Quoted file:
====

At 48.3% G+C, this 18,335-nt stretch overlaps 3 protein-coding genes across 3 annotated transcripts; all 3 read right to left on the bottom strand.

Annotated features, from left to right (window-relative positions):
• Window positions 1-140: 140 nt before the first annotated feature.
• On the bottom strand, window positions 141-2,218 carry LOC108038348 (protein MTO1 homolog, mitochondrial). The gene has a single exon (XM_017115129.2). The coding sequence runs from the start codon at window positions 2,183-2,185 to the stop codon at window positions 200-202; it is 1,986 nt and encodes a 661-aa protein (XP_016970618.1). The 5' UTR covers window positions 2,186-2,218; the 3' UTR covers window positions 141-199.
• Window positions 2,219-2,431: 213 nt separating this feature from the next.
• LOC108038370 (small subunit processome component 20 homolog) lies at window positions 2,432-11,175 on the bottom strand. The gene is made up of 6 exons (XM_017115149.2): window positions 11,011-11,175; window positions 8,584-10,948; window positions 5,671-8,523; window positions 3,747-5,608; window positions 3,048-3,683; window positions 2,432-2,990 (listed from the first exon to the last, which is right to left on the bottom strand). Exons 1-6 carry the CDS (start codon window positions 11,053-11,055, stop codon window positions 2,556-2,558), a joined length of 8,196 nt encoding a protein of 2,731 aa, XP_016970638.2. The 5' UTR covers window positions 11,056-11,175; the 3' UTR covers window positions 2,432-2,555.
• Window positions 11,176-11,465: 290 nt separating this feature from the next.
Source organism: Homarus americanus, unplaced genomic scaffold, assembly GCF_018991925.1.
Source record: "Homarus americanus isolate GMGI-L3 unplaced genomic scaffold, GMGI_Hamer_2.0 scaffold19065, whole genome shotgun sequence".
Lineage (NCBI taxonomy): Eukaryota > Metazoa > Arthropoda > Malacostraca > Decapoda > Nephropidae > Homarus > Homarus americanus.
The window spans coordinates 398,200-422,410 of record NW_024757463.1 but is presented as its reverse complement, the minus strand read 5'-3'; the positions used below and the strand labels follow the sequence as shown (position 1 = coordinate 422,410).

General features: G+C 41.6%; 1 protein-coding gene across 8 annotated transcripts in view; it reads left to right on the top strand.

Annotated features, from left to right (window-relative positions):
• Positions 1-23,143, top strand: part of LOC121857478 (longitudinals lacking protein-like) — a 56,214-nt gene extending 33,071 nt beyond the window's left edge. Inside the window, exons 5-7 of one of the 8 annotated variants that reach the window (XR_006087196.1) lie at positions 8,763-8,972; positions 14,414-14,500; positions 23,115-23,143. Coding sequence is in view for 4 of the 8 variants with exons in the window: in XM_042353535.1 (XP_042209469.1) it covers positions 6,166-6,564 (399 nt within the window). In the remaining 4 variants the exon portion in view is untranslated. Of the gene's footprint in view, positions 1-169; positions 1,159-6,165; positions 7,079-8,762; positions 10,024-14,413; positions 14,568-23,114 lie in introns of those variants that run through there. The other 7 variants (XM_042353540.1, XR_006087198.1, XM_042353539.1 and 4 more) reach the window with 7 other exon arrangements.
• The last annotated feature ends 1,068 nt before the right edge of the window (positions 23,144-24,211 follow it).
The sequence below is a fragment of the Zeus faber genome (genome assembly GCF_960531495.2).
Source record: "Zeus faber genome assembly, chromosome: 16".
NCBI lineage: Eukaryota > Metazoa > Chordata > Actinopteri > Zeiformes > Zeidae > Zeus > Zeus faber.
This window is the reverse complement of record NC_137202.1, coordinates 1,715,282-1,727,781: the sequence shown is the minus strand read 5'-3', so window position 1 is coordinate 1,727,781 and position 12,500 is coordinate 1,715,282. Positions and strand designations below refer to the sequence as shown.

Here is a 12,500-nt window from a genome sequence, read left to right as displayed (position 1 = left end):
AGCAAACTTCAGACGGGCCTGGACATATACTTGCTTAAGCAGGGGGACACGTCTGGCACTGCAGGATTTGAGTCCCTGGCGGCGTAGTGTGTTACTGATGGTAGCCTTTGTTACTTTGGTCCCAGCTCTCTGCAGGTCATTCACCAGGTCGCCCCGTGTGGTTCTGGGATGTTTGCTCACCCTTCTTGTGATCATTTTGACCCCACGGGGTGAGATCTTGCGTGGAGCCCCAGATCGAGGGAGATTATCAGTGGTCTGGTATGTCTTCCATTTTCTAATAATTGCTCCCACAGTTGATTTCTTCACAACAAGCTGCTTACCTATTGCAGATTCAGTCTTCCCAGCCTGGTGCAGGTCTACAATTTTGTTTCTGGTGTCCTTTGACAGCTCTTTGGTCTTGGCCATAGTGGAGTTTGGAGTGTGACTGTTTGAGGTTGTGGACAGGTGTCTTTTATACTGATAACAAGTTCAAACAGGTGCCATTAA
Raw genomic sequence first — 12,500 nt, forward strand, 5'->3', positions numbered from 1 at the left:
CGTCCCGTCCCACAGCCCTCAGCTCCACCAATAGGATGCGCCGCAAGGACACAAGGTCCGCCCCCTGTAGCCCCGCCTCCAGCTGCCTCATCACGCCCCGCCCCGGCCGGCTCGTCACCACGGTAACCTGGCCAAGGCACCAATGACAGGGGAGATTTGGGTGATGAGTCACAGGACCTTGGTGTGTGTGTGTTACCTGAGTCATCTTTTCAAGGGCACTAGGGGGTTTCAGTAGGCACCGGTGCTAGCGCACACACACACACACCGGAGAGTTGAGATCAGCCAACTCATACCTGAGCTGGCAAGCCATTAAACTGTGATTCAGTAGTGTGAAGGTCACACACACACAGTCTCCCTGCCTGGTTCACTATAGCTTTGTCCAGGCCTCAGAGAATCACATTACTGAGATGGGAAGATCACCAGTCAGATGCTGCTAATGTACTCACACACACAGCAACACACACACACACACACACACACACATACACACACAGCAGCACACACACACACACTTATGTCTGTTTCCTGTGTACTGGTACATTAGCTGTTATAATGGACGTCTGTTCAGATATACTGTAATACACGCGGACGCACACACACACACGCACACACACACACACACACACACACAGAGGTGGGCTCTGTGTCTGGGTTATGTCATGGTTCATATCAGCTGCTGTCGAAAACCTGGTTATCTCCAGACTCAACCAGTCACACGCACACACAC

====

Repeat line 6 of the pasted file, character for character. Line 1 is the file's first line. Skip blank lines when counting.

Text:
• LOC108038370 (small subunit processome component 20 homolog) lies at window positions 2,432-11,175 on the bottom strand. The gene is made up of 6 exons (XM_017115149.2): window positions 11,011-11,175; window positions 8,584-10,948; window positions 5,671-8,523; window positions 3,747-5,608; window positions 3,048-3,683; window positions 2,432-2,990 (listed from the first exon to the last, which is right to left on the bottom strand). Exons 1-6 carry the CDS (start codon window positions 11,053-11,055, stop codon window positions 2,556-2,558), a joined length of 8,196 nt encoding a protein of 2,731 aa, XP_016970638.2. The 5' UTR covers window positions 11,056-11,175; the 3' UTR covers window positions 2,432-2,555.